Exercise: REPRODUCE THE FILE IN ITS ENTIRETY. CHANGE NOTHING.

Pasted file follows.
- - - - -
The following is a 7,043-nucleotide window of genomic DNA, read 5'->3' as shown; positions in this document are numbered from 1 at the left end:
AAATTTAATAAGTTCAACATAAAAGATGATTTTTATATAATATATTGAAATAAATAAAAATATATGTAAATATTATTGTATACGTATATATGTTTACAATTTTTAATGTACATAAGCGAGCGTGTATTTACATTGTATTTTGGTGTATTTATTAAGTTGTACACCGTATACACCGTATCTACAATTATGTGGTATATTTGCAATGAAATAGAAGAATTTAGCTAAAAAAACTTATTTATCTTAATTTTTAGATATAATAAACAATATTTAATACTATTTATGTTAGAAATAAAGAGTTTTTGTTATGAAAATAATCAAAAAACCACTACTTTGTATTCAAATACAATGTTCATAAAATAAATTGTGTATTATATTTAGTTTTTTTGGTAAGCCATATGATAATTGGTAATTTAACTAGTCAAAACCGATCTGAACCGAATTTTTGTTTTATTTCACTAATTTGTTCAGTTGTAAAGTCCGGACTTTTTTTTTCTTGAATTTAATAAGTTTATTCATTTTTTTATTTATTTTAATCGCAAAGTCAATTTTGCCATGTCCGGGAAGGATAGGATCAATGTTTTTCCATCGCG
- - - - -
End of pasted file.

The following is a 7,043-nucleotide window of genomic DNA, read 5'->3' as shown; positions in this document are numbered from 1 at the left end:
AAATTTAATAAGTTCAACATAAAAGATGATTTTTATATAATATATTGAAATAAATAAAAATATATGTAAATATTATTGTATACGTATATATGTTTACAATTTTTAATGTACATAAGCGAGCGTGTATTTACATTGTATTTTGGTGTATTTATTAAGTTGTACACCGTATACACCGTATCTACAATTATGTGGTATATTTGCAATGAAATAGAAGAATTTAGCTAAAAAAACTTATTTATCTTAATTTTTAGATATAATAAACAATATTTAATACTATTTATGTTAGAAATAAAGAGTTTTTGTTATGAAAATAATCAAAAAACCACTACTTTGTATTCAAATACAATGTTCATAAAATAAATTGTGTATTATATTTAGTTTTTTTGGTAAGCCATATGATAATTGGTAATTTAACTAGTCAAAACCGATCTGAACCGAATTTTTGTTTTATTTCACTAATTTGTTCAGTTGTAAAGTCCGGACTTTTTTTTTCTTGAATTTAATAAGTTTATTCATTTTTTTATTTATTTTAATCGCAAAGTCAATTTTGCCATGTCCGGGAAGGATAGGATCAATGTTTTTCCATCGCG